“Just do as I say,” she told her, “and we'll be fine.”

“A-All right.”

“Now get some rest.” Bridget stood up, so that her sister could recline on her berth. The upper berth had been opened by the porter, but Bridget did not climb up. She set about changing her clothes, removed her dress, and took another, simpler frock from her bag. The valley between her pert breasts was heavily freckled. She held the dress to her and thought a moment.

“He's very good looking,” she said.

“Who?” Bride asked.

“Mr. Adams. Don't you think?”

“He scares me,” Bride said again.

“Me, you.”

“But you said you weren't scared.”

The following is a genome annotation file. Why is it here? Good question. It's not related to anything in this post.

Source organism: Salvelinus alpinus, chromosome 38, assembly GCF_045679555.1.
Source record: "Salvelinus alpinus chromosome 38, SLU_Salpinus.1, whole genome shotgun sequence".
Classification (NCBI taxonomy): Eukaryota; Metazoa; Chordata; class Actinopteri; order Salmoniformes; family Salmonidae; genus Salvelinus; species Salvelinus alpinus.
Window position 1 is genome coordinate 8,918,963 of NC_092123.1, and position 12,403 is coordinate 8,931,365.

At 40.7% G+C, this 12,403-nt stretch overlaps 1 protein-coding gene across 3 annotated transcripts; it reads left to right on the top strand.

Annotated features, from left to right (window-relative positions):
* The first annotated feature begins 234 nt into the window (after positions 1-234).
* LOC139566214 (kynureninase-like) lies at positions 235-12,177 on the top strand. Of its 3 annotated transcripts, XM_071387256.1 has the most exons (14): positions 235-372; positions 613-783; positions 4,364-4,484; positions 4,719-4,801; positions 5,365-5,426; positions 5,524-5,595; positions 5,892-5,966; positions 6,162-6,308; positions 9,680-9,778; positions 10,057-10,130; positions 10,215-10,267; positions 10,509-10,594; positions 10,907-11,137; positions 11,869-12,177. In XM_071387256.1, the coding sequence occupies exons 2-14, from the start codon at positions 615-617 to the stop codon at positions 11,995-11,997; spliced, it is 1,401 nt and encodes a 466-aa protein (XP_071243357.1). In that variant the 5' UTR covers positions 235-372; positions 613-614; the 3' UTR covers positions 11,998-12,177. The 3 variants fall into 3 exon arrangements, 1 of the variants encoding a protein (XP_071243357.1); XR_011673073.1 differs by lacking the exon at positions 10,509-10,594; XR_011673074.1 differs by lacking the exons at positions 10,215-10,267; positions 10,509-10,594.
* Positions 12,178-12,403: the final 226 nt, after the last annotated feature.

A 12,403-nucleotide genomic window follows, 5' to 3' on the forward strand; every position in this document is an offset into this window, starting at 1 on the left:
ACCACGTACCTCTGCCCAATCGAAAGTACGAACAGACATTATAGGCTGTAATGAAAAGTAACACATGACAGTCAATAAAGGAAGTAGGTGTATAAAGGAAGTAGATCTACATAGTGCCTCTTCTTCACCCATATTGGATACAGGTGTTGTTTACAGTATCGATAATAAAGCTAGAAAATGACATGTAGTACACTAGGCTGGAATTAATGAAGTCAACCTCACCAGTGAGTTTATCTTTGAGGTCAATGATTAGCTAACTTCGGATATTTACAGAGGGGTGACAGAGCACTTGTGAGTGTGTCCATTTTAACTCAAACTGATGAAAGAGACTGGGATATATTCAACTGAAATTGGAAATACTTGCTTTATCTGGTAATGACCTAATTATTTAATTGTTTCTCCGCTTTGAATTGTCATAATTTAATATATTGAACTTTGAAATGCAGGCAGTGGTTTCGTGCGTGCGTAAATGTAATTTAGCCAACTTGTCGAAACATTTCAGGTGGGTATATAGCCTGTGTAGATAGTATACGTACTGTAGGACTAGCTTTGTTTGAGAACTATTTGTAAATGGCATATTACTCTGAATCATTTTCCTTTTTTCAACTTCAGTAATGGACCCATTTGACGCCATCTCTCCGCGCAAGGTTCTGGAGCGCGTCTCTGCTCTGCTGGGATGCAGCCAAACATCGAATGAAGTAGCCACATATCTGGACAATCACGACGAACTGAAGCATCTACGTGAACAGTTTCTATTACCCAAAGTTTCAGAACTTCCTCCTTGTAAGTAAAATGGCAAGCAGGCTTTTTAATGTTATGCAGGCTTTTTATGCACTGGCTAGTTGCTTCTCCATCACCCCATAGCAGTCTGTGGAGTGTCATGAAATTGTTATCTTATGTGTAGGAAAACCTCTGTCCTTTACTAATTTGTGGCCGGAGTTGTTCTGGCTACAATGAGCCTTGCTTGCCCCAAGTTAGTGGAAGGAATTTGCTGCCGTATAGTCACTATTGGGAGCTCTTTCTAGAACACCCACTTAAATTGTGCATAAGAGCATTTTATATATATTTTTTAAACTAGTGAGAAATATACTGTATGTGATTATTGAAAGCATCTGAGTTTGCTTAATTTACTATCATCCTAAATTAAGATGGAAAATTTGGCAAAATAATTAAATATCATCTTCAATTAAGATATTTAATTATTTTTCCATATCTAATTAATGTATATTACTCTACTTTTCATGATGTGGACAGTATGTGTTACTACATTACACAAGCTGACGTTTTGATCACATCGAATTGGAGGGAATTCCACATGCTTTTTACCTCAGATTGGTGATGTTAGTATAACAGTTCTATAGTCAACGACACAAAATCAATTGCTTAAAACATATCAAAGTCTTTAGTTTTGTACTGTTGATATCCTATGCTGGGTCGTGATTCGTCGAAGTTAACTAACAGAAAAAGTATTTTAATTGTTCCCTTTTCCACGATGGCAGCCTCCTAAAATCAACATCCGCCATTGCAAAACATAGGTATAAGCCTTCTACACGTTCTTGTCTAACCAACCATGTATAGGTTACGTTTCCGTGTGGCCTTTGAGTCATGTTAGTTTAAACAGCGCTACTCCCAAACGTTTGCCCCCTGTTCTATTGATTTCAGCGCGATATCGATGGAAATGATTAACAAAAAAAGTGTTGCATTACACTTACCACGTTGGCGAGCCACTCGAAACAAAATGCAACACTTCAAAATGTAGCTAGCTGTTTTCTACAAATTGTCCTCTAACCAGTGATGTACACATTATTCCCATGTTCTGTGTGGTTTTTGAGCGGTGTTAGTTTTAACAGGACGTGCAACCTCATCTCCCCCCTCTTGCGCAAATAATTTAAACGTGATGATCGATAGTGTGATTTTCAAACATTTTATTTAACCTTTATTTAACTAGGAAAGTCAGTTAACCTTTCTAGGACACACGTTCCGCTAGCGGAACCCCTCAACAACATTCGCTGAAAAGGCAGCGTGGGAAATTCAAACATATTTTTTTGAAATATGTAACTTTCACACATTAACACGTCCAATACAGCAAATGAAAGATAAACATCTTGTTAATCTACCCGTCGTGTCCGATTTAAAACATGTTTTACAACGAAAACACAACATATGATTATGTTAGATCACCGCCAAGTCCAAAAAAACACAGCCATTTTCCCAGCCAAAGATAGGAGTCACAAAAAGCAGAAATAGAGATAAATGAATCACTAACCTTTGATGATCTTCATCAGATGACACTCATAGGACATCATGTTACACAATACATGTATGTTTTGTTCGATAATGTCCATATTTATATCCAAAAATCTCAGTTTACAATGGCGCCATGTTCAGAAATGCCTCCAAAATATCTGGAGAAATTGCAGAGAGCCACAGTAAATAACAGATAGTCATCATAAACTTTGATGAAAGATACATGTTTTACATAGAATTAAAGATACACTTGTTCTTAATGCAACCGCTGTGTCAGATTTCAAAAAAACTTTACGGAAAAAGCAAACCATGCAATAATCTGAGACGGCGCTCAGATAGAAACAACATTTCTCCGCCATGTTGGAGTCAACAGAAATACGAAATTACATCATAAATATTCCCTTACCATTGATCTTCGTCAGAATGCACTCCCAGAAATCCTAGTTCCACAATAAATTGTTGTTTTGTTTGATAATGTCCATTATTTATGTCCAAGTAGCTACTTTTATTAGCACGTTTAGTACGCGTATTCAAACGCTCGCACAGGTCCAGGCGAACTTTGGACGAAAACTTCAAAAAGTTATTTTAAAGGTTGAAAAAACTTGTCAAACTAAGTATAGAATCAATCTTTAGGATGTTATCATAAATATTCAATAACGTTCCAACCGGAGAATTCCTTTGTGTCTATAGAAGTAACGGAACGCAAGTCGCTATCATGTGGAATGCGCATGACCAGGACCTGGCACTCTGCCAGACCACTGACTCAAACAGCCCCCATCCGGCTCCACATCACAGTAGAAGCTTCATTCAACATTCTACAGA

“Oh, I don't mean he frightens me,” Bridget said, “he was . . . scares me a little. Here.” She touched her belly.

“Bridget,” Bride said warningly, sitting up. “No.”

“What do you mean, no?”

“You said you wouldn't do that,” Bride said. “You promised you'd control yourself.”

“Oh, I know I did,” she said, “but he's very . . . masculine, isn't he?”

“Oh God,” Bride said. She lay back down and put her hand to her forehead.

SIX

Clint went to his compartment and sat looking out the window. People were still rushing by, trying to make their trains on time. The two ladies were safely installed in their own accommodations. That part of the job was over.

He was surprised at the youth of the two women, especially considering the age of Ed O'Neil. He wondered if O'Neil knew he'd be marrying a girl forty years his junior.